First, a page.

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UK announces ‘ambitious’ plan to become hub for green transport

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UK announces ‘ambitious’ plan to become hub for green transport
High speed train powered by solar energy   -   Copyright  Unsplash
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The British government has released a report addressing the decarbonisation of transport as part of its national climate crisis strategy.

The plan states that “rapid and unprecedented action” will be required to effect change, with hopes to reduce car use and make the UK a hub for green technology in the run-up to the COP26 climate talks in November.

Aiming to start a “green transport revolution”, it is split into six strategic priorities which will enable the UK to reach net zero by 2050. The report pays particular attention to active transport, in other words, walking and cycling.

During the coronavirus outbreak especially, cycling and walking are encouraged as a safe way to exercise.

Public transport also comes under the active transport umbrella, as some sort of physical activity is usually involved in getting to and from bus stops or train stations. The government report hopes this will soon become “the natural first choice for daily activities.”

The six priorities are:

  • Accelerating a shift towards public and active transport
  • Decarbonising road vehicles
  • Decarbonising how our goods and services reach us
  • Solutions for emissions reductions based on specific locations
  • The UK as a hub for green technology and innovation
  • Reducing carbon in a global economy

In short, it covers how we travel, how our goods and services reach us and deployment of clean technology. The report comes after the Prime Minister, Boris Johnson, announced £5 billion worth of investment in local buses, cycling and walking infrastructure on 11th February this year. This includes funding for at least 4,000 zero emission buses to make greener travel a convenient option, improving the frequency of services and implementing more affordable fares.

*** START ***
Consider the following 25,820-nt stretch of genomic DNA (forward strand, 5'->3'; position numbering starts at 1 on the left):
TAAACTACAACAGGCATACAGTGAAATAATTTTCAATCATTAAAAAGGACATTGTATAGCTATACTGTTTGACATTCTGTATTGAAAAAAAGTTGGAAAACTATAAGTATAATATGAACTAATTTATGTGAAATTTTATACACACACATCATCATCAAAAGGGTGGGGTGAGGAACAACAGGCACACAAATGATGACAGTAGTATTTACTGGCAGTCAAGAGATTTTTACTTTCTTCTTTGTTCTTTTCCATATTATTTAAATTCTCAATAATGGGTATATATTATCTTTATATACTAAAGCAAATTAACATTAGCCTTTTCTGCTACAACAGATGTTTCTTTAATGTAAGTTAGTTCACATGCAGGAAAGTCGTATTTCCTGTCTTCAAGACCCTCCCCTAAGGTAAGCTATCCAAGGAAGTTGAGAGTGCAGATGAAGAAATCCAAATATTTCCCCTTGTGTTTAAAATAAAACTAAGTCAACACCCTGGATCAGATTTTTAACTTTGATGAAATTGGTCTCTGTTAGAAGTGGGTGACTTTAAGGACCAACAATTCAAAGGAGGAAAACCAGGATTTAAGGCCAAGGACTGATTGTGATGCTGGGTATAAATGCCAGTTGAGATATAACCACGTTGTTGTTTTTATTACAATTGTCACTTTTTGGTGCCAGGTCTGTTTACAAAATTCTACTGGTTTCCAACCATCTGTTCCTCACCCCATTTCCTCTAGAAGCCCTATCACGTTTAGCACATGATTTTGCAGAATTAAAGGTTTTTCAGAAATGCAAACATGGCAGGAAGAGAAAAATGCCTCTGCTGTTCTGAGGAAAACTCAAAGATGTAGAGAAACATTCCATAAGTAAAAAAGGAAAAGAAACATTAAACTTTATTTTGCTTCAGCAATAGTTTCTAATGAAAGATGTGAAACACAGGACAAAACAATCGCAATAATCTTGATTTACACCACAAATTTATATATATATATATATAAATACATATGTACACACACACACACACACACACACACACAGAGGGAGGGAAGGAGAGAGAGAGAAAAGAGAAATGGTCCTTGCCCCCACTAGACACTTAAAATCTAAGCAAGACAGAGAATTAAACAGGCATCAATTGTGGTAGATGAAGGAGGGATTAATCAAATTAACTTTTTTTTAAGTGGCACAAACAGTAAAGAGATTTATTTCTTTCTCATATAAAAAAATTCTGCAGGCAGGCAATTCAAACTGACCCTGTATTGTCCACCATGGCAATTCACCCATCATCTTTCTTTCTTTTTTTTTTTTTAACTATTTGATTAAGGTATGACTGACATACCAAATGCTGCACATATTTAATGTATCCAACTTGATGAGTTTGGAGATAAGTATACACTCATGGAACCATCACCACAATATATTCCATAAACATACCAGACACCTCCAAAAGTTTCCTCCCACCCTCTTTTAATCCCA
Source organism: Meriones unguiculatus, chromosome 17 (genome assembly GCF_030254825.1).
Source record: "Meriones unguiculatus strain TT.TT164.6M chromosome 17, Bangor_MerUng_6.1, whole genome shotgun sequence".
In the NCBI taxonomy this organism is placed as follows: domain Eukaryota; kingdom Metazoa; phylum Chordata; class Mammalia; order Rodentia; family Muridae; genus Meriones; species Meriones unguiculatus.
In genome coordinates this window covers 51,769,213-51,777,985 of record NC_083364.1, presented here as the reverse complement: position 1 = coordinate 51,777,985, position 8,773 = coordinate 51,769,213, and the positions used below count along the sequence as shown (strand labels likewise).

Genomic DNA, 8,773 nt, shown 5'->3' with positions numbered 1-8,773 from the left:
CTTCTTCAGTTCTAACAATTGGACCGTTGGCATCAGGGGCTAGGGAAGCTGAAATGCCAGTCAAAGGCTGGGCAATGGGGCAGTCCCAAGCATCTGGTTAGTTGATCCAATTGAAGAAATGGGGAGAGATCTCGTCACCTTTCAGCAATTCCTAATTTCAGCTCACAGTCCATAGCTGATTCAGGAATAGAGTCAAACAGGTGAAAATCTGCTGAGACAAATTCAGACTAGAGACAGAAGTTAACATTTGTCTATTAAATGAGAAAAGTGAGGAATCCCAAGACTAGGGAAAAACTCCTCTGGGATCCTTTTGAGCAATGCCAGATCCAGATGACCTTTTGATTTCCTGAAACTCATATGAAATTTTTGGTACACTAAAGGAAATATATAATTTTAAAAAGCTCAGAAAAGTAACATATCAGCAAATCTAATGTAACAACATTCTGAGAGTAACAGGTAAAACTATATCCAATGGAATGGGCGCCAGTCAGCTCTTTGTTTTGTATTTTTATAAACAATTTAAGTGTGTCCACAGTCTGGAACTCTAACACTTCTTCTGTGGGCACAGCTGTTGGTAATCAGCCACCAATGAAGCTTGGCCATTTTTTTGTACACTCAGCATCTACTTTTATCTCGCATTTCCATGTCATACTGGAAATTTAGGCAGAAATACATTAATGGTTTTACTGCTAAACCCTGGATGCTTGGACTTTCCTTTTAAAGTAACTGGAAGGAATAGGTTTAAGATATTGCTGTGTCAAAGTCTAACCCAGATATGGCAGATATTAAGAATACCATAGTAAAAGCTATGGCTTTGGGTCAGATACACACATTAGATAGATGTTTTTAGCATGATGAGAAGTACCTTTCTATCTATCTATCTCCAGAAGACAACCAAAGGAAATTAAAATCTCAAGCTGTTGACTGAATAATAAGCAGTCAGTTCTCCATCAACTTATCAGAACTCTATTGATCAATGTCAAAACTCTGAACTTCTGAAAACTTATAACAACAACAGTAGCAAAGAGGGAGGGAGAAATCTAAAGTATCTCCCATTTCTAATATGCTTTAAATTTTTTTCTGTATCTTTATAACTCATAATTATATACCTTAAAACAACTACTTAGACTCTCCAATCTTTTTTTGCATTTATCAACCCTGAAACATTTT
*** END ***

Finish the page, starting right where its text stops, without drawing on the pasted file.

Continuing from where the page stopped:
Rail travel is also being considered a more eco-friendly alternative to car use, described as “one of the most efficient ways of moving high volumes of people into city centres and moving people over long distances” in the plan.

The UK could even see a shift towards solar-powered trains, via the ‘Riding Sunbeams: First Light’ project in future, it specifies. The sporadic nature of the energy resource, sunshine, means it can be deployed almost anywhere, “from small rooftop arrays to solar farms a mile wide.” This project would be the first time anybody has connected solar generation directly to rail traction networks to power trains.

For Greg Archer, the UK Director of Transport Environment campaigning for sustainable transport in Europe, it is time for the government to “translate its good intentions into firm actions.”

“There is no silver bullet to decarbonising transport”, but at least the new report is “balanced”, he says. “Phasing out the sale of new cars and vans with engines by the early 2030’s is both essential and entirely feasible; but this must be complimented by reducing car use.”

The UK must move away from building new roads and instead allocate more “space and funding for walking, cycling and public transport,” Archer continues. Whether the government “is willing to make these tough decisions remains to be seen.”

Mode of transport depends on the region

The report also details the discrepancies throughout the country when it comes to choosing a mode of transport for travel. Across Great Britain, 68% of workers typically travelled to work by car in 2018, but the number dropped significantly in London, with a much lower proportion of just 27%.

According to the research, providing people with the right amount of information on the environmental impact of their journeys could help them change their habits. If the public can “access clear, transparent information about the emissions associated with their journeys, then this will enable more informed decisions about how individuals and goods travel,” states the report.

The good news is electric car sales are on the up. There are record numbers of electric vehicles (EVs) on roads and, in 2019, the UK was ranked the third largest market for ultra-low emission vehicles in Europe. There are now over 240,000 battery electric and plug in hybrid vehicles registered around the country.

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